The Social Media Day at the Associated Press Media Editors Conference in Nashville has one panel that will attempt to provide some answers to that question. It’s a star-studded lineup of newspaper and TV digital pioneers, who have been innovators and ground-breakers as traditional media expanded into digital.
Social Media Day is Friday, Sept. 21 at the John Seigenthaler Center on the campus of Vanderbilt University. APME is doing a special one-day rate of $35 for editors, broadcasters and journalism educators who would like to attend just that day. Contact Sally Jacobsen or Adam Yeomans if you are interested. There are two great morning panels, a lunch speaker and an aftenroon panel, plus an update from a couple Associated Press political writers fresh from the campaign trail.
It would be worth $35 just to hear this panel, but there’s still time to sign up for the whole Conference, which starts on Wednesday. Sept. 19. All three days are filled with great sessions and speakers and events. And the John Seigenthaler Center is a fabulous facility.
The title for this panel is “Is There More to Social Media Than Being Liked?” and the panelists will tackle why are we tweeting and hanging out on Facebook when we have a newspaper to put out – and with fewer people. What are the best ways to make social media campaigns effective? How do you measure social media effectiveness, and what are some strategies for using social media to engage more deeply audiences that might help generate revenue.
Here’s a look at the panelists.
Ellyn Angelotti is moderating. She is a faculty member at The Poynter Institute, where she explores the journalistic values and the legal challenges related to new technologies, especially social media. Angelotti regularly teaches journalists how to effectively use interactive tools as storytelling vehicles, and how using these tools changes the media landscape. Her current work is focused on the intersection of journalism, technology and the law. She is attending law school part-time at Stetson University College of Law. Before coming to Poynter, Angelotti directed award-winning, nontraditional multimedia sports content at the Naples Daily News in Florida.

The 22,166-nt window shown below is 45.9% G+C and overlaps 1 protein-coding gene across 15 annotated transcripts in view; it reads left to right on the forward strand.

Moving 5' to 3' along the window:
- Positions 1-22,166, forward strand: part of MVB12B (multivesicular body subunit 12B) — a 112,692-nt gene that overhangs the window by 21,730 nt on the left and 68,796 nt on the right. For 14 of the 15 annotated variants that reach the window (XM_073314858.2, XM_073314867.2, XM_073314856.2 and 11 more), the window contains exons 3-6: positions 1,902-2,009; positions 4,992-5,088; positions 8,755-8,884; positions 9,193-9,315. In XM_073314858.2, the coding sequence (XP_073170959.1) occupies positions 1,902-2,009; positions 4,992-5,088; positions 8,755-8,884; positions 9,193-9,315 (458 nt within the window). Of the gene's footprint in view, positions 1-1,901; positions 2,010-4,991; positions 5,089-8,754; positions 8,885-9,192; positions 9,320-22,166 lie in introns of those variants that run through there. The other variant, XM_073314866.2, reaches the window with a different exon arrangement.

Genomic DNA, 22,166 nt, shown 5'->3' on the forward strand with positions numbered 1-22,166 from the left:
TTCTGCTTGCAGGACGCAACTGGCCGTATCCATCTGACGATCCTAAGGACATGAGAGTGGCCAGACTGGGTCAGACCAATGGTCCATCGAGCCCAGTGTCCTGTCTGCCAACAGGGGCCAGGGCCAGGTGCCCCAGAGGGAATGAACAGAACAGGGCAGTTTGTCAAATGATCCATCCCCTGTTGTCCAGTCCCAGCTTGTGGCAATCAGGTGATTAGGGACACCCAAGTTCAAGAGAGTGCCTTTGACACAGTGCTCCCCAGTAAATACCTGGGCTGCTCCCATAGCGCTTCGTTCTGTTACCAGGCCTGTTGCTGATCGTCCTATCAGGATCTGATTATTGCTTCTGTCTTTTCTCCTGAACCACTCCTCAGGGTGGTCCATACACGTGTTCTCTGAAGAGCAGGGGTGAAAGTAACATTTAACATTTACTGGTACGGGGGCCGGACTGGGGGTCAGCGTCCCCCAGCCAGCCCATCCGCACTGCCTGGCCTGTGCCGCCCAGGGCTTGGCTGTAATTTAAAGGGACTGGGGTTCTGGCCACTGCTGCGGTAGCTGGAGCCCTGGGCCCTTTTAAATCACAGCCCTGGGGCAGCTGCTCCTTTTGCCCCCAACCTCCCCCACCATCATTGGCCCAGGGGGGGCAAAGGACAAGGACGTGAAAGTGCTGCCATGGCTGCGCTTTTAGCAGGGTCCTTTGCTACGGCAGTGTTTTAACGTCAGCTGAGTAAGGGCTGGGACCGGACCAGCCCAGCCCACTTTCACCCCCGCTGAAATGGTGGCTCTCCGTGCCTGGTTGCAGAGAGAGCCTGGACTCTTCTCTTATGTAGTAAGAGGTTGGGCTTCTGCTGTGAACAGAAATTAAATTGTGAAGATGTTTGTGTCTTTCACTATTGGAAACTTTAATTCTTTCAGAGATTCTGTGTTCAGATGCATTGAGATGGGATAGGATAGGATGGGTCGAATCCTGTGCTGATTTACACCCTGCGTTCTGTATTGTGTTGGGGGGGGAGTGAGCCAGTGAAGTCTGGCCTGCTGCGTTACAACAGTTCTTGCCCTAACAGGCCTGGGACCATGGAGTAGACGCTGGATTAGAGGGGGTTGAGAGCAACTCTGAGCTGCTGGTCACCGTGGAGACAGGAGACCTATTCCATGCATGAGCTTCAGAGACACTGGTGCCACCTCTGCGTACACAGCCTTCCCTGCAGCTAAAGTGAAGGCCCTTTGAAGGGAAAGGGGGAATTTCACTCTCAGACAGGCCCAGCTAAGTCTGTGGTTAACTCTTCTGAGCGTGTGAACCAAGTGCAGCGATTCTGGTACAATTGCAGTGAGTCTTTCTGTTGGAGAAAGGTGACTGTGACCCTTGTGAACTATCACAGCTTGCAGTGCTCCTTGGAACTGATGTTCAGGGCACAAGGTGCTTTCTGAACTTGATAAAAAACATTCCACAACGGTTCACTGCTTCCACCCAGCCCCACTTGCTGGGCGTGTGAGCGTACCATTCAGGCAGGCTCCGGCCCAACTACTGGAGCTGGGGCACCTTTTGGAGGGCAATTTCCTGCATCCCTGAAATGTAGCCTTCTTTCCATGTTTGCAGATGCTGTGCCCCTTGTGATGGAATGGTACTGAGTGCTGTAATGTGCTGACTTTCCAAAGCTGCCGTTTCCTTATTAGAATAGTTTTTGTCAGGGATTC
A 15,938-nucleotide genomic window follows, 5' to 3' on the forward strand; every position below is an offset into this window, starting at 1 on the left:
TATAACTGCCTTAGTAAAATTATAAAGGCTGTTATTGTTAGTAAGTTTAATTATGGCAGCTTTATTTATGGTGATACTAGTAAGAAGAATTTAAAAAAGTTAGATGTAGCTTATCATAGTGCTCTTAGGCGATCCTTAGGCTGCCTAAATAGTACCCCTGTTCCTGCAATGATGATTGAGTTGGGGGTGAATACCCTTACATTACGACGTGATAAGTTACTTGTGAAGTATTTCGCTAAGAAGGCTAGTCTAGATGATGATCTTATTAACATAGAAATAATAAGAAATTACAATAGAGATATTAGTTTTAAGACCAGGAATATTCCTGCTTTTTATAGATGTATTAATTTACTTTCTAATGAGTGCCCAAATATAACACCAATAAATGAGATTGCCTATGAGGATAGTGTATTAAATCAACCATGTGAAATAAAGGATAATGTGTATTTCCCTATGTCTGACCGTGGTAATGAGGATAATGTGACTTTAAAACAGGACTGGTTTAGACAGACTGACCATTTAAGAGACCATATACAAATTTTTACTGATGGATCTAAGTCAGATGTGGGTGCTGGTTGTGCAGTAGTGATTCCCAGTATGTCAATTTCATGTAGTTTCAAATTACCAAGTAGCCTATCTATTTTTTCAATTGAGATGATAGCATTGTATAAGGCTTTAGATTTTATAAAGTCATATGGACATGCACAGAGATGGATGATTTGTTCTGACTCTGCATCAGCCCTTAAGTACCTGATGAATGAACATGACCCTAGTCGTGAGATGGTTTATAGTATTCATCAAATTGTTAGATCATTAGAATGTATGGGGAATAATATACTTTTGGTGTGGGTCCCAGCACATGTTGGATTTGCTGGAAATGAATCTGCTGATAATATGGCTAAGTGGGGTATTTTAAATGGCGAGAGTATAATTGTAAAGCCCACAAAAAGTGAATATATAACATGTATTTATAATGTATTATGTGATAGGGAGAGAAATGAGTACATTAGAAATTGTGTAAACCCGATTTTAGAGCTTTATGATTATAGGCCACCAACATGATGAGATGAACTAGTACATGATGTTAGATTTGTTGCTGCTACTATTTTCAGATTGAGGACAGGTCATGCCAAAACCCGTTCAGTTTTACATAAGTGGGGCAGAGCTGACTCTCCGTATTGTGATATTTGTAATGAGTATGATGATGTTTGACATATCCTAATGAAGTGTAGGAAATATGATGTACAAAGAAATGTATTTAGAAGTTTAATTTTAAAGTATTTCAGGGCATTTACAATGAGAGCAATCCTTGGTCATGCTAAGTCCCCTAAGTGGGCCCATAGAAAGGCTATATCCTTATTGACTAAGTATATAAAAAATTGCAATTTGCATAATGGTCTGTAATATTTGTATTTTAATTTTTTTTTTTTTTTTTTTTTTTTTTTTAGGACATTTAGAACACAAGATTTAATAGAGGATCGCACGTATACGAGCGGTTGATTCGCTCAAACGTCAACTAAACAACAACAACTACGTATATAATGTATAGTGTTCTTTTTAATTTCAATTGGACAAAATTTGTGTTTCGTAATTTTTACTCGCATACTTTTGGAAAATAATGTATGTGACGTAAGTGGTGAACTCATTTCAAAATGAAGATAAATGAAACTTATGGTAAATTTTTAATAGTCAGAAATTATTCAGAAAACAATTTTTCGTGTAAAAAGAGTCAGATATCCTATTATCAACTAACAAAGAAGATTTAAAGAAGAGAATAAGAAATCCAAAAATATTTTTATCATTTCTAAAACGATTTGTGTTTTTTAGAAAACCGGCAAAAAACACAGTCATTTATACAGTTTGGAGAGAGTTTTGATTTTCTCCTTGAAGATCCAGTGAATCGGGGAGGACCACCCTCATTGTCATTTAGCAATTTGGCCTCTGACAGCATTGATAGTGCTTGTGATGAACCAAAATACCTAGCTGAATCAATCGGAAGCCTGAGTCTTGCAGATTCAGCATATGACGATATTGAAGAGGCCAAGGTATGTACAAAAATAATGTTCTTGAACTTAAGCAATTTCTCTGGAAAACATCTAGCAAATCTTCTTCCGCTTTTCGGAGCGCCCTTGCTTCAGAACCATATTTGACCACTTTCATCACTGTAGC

Frank Daniels III is a digital pioneer who led the creation of the first Internet newspaper in 1993, NandO at the Raleigh News and Observer, then owned by his family. Today, he is the co-founder of Wakestone Press, LLC, a Nashville-based publisher focusing on non-fiction stories. He is also working with The Tennessean as Community Conversations Editor. While executive editor of The News & Observer, the paper won the Pulitzer Prize for Public Service. He has founded or been involved in several Internet startups over the last two decades. He is a 2012 inductee into the North Carolina Journalism Hall of Fame, the fourth successive editor of The News and Observer to be honored (Josephus Daniels, Jonathan Daniels, Claude Sitton) and the fifth member of his family.
Martin G. Reynolds has served as senior editor for community engagement for the Bay Area News Group and Digital First Media’s Western Region since December 2011. He served as editor-in-chief of the Oakland Tribune from May of 2008 to Dec. 2011. He rose through the ranks to become editor after starting at the paper as an intern in 1995. He was one of the lead editors on the Chauncey Bailey Project, formed to investigate the assassination of journalist Chauncey Bailey, and co-founder of Oakland Voices, a community journalism program funded by the California Endowment, that trains residents to become storytellers and publishes their work in the Tribune.
Jay Small is president of Informed Interactive, a division of Evening Post Publishing Co. that oversees interactive strategy and operations for Evening Post newspapers and Cordillera TV stations nationwide. The company’s online properties include PostandCourier.com in Charleston, S.C., LEX18.com in Lexington, Ky., and KVOA.com in Tucson, Ariz. With 27 years in local media and 17 years in interactive leadership, Small previously held senior posts at The E.W. Scripps Co., Belo Corp., Thomson Consumer Electronics, The Indianapolis Star and Evantage Consulting. He has also served as an independent interactive strategy consultant, with clients including the American Press Institute, Newspaper Association of America, The National Post of Canada, The Santa Fe New Mexican, a global pharmaceuticals company and a regional financial institution.
Steve Yelvington works with audience and content teams at the Morris Publishing Group newspapers across the United States, helping them grow both news and non-news audiences. A longtime newspaper journalist, Steve Yelvington was founding editor of Star Tribune Online in Minneapolis in 1994 and built it into one of the top-ranked newspaper sites in the world. As executive editor and network content director for Cox Interactive Media, he supervised a nationwide network of city sites. Yelvington has been a featured speaker at online news gatherings throughout the United States and Europe.